As part of this, food and drink brands are latching on to any opportunity to align with wellness. “The corn syrup thing is part of the larger trend of clean-label food,” says Kara Nielsen, vice president of trends and marketing at food and beverage consultancy CCD Helmsman . “As Big Food continues to clean up its labels, this is a very common [marketing strategy]: comparing yourself to your competitors by saying, Hey, look, we only have five ingredients, or We got rid of the trans fats and so we’re a better choice. It’s part of the whole mindset against big processed food and everything that’s wrapped up in that notion of cheap commodity ingredients that many consumers don’t want anymore. A lot of these claims are appealing to a new value set, especially among millennials who are looking for foods made in a different way—with more care, with transparency.”
“Unfortunately, many brands are promoting better health in their products, while often not actually making us healthier in any meaningful way.”—Dana Hunnes, PhD, MPH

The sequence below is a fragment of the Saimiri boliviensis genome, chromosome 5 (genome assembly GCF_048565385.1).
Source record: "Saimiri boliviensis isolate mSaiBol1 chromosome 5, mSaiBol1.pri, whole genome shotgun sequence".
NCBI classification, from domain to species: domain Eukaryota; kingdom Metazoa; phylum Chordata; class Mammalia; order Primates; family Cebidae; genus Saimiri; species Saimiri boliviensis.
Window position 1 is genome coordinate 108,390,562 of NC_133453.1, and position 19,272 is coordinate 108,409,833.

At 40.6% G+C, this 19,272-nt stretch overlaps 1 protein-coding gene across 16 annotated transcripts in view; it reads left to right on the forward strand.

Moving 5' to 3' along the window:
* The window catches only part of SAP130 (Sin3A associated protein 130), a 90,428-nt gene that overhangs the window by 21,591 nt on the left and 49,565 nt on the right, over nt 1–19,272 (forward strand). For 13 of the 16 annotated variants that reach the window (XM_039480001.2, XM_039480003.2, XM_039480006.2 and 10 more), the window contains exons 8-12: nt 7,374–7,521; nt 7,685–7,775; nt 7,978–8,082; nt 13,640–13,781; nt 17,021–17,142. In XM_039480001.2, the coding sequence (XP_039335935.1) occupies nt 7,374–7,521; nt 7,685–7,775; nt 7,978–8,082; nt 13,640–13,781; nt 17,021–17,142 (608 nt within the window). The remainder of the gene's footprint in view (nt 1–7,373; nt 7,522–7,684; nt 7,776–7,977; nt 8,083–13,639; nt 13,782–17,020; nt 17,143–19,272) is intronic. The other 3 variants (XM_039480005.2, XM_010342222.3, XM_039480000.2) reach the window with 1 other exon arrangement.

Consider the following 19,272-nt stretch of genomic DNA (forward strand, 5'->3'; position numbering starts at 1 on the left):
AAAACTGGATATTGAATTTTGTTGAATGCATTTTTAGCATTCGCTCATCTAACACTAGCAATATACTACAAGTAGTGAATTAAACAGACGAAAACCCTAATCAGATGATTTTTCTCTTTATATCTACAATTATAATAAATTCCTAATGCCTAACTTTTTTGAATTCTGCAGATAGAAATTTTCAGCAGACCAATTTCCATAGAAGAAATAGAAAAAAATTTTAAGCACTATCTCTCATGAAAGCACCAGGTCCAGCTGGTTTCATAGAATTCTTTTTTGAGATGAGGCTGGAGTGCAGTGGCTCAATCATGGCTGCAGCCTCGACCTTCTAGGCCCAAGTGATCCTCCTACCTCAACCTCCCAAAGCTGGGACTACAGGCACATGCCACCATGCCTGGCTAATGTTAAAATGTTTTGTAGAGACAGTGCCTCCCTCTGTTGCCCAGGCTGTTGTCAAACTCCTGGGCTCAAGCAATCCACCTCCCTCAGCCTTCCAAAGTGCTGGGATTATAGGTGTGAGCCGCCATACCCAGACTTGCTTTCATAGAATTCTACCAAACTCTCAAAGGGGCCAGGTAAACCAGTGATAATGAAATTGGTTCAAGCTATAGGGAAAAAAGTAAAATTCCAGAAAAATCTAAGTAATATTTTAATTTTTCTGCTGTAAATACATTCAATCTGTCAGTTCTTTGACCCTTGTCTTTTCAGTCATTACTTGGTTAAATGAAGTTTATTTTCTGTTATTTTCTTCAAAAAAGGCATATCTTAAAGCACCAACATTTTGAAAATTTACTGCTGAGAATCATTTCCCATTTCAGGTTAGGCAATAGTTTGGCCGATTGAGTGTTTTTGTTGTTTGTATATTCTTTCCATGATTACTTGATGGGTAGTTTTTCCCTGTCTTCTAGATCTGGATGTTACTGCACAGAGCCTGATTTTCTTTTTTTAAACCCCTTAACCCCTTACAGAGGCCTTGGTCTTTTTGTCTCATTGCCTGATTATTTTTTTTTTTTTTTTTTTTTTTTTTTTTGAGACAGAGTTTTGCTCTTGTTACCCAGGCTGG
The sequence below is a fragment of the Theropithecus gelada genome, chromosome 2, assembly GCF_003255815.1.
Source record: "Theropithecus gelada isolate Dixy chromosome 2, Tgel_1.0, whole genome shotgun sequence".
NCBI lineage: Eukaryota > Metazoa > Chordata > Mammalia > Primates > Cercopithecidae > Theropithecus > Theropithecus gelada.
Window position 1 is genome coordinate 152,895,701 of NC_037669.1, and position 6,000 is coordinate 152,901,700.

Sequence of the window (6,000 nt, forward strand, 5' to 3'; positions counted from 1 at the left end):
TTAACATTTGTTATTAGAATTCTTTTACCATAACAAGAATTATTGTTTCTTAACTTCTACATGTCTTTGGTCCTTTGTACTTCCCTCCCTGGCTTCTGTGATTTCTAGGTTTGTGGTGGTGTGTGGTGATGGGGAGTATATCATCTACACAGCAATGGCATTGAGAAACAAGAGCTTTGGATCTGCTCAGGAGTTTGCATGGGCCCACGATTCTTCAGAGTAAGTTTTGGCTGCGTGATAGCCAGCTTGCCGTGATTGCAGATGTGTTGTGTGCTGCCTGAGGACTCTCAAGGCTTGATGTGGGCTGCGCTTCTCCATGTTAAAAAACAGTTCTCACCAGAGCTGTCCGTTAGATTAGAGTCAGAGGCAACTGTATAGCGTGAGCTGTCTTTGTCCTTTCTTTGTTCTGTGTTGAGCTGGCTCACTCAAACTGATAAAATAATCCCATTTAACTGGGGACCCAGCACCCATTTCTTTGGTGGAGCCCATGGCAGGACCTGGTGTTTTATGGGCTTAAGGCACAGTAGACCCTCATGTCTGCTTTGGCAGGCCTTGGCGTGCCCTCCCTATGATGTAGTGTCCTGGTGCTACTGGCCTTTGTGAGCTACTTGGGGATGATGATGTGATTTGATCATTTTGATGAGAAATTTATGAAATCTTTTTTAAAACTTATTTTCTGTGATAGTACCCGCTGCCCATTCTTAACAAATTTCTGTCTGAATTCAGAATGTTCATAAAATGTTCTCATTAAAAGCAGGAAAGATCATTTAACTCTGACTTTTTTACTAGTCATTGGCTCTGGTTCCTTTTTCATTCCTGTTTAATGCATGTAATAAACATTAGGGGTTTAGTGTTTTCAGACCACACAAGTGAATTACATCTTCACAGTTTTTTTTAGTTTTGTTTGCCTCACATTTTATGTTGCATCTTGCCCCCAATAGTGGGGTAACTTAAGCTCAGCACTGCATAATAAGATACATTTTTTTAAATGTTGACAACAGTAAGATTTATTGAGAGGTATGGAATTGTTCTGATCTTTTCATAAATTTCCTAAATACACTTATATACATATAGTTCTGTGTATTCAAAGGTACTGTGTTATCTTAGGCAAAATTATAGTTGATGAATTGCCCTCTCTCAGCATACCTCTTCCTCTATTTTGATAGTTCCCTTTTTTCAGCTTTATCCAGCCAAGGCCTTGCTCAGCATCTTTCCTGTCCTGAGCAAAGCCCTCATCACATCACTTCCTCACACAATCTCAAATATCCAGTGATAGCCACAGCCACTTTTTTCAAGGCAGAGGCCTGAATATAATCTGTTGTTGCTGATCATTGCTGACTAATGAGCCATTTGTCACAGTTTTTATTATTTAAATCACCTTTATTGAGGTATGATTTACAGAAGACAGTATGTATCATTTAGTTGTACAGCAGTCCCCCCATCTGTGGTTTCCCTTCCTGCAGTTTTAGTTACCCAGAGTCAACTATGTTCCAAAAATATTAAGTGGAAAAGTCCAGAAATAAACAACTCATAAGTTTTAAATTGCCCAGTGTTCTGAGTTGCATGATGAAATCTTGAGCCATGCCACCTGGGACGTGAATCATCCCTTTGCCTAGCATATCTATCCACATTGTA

Transparency, not making health claims, is the name of the game for Bud Light, says Goeler. “Letting people know what products are in the beer is really the most critical thing. If you’re going to have a beer, you clearly know what you’re going to be consuming when you have a Bud Light,” Goeler says. He adds that it’s ultimately up to the consumer to decide how they feel about ingredients like corn syrup, preservatives, and artificial flavors—none of which, he says, are used in Bud Light.
Here’s the thing: In a lot of cases, the moves being made to “clean up” processed foods aren’t enough to tip the scales in a healthier direction. “Unfortunately, many brands are promoting better health in their products, while often not actually making us healthier in any meaningful way,” says Hunnes. She points out that it’s common for brands to proclaim that their products are made with “natural sweeteners” like cane sugar, rather than high-fructose corn syrup. But at the end of the day, both high-fructose corn syrup and sugar affect the body in pretty much the same way, and one is not inherently healthier than the other. “So, for the most part, it is marketing fluff,” she says.